Sunny Pho sits unassumingly on Park Street, but it shouldn’t be overlooked.
Owner Kim Khouch sure can cook and proved so in a big way when I stopped there for takeout one recent Saturday.
Khouch, 50, was born in Cambodia and spent three years of her young life in a refugee camp in Thailand. She learned to cook from her mother, who sold street food.
Her mom, whose father was Chinese, made pho, noodles and curry, she said, and gave her the job of preparing the meat.
Khouch, who came to Madison in 1983 at age 14, is now making versions of those dishes amazingly well at the restaurant she opened in late December after seven years of working in home care. She said she worked in restaurants as a teenager in Massachusetts, but not since.
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Her menu draws on a wide range of Asian favorites, starting with pho, Vietnam’s national dish that has embedded itself into American culture. Khouch calls hers “a real one,” and said she cooks the broth for 12 hours, and uses no MSG.
A seafood version ($11.95) had wonderful flavor and featured shrimp, artificial crab and unexpected pork meatballs and thin slices of beef. Those items, along with bean sprouts, jalapenos, basil, a lime wedge and scallions, came in a container separate from the broth. Mixed together with rice noodles, it was the perfect meal on a chilly day.
Khouch also does Vietnam’s famous sandwich, the banh mi ($6.50), well. It’s served on a fresh roll she said she gets locally. We had ours with grilled lemongrass beef, and all the other ingredients — cilantro, cucumber, jalapeno and carrots — benefited from a sweet-tasting mayo.
Most thrilling to me was Khouch’s pork and shrimp spring roll ($4.25 for two), which rivaled my favorite at Saigon Noodles. Often I order a spring roll somewhere and unexpectedly get a deep-fried egg roll.
Khouch said she makes them fresh to order and they take 10 to 15 minutes. They’re served with an incredible homemade peanut sauce.
The chicken curry ($10.85) is another dish that should not be missed. The red curry had tender light and dark meat, onions, bamboo shoots and traces of potato and carrot. It had the perfect heat and was delicious over rice, but can also be ordered with noodles.
Sunny Pho doesn’t have its own website yet, but the restaurant’s menu can be found on all the usual third-party apps.
The char kway teow ($12.85), stir-fried noodles, isn’t listed on all the sites, but is worth seeking out.
I ordered ours with chicken and shrimp, and the wide rice noodles weren’t real saucy or greasy, but they were tasty, with bean sprouts, a hint of egg, green onion and carrot. They needed a little something, so I added my own Sriracha.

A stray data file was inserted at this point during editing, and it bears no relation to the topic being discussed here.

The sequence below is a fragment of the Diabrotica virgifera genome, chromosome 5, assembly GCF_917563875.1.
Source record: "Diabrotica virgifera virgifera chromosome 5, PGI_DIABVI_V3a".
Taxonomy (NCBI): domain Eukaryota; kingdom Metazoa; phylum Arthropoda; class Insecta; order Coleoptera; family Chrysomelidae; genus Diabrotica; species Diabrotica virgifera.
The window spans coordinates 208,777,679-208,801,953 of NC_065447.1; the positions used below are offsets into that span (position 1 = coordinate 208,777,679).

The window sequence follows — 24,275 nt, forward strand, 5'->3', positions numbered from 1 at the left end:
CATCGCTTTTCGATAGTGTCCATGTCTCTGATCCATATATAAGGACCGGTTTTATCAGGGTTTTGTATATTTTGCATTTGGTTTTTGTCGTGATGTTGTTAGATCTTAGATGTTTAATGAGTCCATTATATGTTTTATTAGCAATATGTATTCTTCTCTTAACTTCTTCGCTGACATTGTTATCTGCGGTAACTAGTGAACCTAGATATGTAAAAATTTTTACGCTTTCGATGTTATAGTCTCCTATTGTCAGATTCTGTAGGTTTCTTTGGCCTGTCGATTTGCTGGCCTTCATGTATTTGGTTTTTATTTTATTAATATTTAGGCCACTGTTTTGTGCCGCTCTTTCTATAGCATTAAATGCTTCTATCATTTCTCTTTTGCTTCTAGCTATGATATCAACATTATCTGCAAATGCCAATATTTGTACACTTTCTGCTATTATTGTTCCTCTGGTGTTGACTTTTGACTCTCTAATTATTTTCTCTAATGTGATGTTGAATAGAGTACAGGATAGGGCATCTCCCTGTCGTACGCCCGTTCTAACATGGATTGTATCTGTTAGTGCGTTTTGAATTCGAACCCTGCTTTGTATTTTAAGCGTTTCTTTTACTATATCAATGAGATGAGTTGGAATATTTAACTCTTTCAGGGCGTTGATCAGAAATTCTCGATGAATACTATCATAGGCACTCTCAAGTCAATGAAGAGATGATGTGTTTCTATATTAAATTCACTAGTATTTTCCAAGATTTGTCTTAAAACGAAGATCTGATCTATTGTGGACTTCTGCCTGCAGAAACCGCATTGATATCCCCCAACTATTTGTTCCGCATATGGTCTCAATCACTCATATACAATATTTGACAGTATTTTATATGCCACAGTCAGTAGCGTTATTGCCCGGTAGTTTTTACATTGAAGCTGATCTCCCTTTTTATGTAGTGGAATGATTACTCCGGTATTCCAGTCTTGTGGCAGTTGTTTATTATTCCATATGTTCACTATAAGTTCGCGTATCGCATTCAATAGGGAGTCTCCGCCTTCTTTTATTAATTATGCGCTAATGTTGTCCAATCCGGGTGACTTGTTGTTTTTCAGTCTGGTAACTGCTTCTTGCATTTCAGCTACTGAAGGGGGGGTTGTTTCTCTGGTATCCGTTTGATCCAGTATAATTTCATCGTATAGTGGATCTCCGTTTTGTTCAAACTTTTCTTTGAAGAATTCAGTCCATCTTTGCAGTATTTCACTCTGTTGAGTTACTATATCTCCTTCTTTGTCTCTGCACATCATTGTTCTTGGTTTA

Some of the online menus show pad Thai, drunken noodles and fried rice, but the one I used didn’t. Plus, char kway teow was something I’d never seen. However, the dish — best known in Indonesia, Malaysia and Singapore — was familiar once I opened the container, and not too different from my favorite Thai recipe, pad see ew.
The only way to order online from Sunny Pho is through the third-party apps, and when I called in my takeout order, Khouch wouldn’t take my credit card information over the phone. She did offer curbside service, running my card inside and bringing out the receipt to sign.
Khouch said she’s been getting by during the pandemic since reopening in late May after a 10-week shutdown, but can’t afford to hire any non-relative employees. She operates the restaurant with just her cousin and 20-year-old son, who cuts vegetables and packs orders.
She said a good number of customers ate inside before COVID-19, but few do now. Khouch said she does mainly takeout, plus delivery through the third-party apps, which she said take a 30% commission.
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Khouch’s parents escaped the brutal Khmer Rouge regime, which ruled Cambodia from 1975 to 1979 and was responsible for one of the worst mass killings of the 20th century. After the Thai refugee camp, Khouch’s family spent six months in the Philippines before Lutheran Social Services sponsored them to come to Madison.
She said she’s friends with Thao Nuon, who opened the short-lived Cambodian restaurant Angkor Wat, Khmer and Thai Cuisine, in the same location in 2016.
Last year, Saren Ouk, a caterer and former RED sushi chef, planned a Cambodian fusion restaurant, Lemongrass, in the same spot. Khouch said she doesn’t know Ouk, whose business never materialized.
The location was best known as the Peruvian Inka Heritage, which left in 2016 after a 10-year run.
Pho lovers — and anyone who appreciates the great variety of Asian dishes Khouch has mastered — should head to the sunny side of Park Street.
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